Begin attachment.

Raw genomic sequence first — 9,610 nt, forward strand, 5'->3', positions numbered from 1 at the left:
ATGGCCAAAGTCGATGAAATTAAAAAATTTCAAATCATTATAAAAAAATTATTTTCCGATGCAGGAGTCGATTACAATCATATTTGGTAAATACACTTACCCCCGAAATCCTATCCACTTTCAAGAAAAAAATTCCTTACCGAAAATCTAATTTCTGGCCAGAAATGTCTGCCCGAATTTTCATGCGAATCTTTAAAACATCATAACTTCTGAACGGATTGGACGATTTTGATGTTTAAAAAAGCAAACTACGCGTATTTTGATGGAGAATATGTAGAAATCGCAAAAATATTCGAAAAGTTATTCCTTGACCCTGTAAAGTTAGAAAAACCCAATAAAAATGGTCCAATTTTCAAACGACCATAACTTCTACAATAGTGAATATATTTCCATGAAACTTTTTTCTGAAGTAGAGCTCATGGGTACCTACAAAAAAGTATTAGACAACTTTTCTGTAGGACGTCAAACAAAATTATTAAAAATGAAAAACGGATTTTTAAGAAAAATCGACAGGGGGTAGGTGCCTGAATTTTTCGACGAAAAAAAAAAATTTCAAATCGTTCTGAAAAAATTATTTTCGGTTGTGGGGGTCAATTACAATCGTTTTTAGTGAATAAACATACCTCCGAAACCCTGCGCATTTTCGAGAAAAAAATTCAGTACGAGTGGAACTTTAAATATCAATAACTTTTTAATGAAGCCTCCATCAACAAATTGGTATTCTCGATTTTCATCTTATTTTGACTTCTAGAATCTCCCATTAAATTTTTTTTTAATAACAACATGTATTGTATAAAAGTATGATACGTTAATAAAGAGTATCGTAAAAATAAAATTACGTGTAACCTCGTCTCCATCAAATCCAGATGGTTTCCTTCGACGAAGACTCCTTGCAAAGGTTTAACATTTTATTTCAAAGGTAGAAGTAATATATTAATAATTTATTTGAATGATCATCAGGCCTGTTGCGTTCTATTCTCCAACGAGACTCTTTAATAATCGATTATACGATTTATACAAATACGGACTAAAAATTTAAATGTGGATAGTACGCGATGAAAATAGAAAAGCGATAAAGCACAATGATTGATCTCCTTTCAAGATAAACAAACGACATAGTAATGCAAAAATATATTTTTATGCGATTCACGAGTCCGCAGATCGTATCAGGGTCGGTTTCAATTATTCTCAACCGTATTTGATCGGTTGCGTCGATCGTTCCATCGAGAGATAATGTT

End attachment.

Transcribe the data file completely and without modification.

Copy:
Raw genomic sequence first — 9,610 nt, forward strand, 5'->3', positions numbered from 1 at the left:
ATGGCCAAAGTCGATGAAATTAAAAAATTTCAAATCATTATAAAAAAATTATTTTCCGATGCAGGAGTCGATTACAATCATATTTGGTAAATACACTTACCCCCGAAATCCTATCCACTTTCAAGAAAAAAATTCCTTACCGAAAATCTAATTTCTGGCCAGAAATGTCTGCCCGAATTTTCATGCGAATCTTTAAAACATCATAACTTCTGAACGGATTGGACGATTTTGATGTTTAAAAAAGCAAACTACGCGTATTTTGATGGAGAATATGTAGAAATCGCAAAAATATTCGAAAAGTTATTCCTTGACCCTGTAAAGTTAGAAAAACCCAATAAAAATGGTCCAATTTTCAAACGACCATAACTTCTACAATAGTGAATATATTTCCATGAAACTTTTTTCTGAAGTAGAGCTCATGGGTACCTACAAAAAAGTATTAGACAACTTTTCTGTAGGACGTCAAACAAAATTATTAAAAATGAAAAACGGATTTTTAAGAAAAATCGACAGGGGGTAGGTGCCTGAATTTTTCGACGAAAAAAAAAAATTTCAAATCGTTCTGAAAAAATTATTTTCGGTTGTGGGGGTCAATTACAATCGTTTTTAGTGAATAAACATACCTCCGAAACCCTGCGCATTTTCGAGAAAAAAATTCAGTACGAGTGGAACTTTAAATATCAATAACTTTTTAATGAAGCCTCCATCAACAAATTGGTATTCTCGATTTTCATCTTATTTTGACTTCTAGAATCTCCCATTAAATTTTTTTTTAATAACAACATGTATTGTATAAAAGTATGATACGTTAATAAAGAGTATCGTAAAAATAAAATTACGTGTAACCTCGTCTCCATCAAATCCAGATGGTTTCCTTCGACGAAGACTCCTTGCAAAGGTTTAACATTTTATTTCAAAGGTAGAAGTAATATATTAATAATTTATTTGAATGATCATCAGGCCTGTTGCGTTCTATTCTCCAACGAGACTCTTTAATAATCGATTATACGATTTATACAAATACGGACTAAAAATTTAAATGTGGATAGTACGCGATGAAAATAGAAAAGCGATAAAGCACAATGATTGATCTCCTTTCAAGATAAACAAACGACATAGTAATGCAAAAATATATTTTTATGCGATTCACGAGTCCGCAGATCGTATCAGGGTCGGTTTCAATTATTCTCAACCGTATTTGATCGGTTGCGTCGATCGTTCCATCGAGAGATAATGTT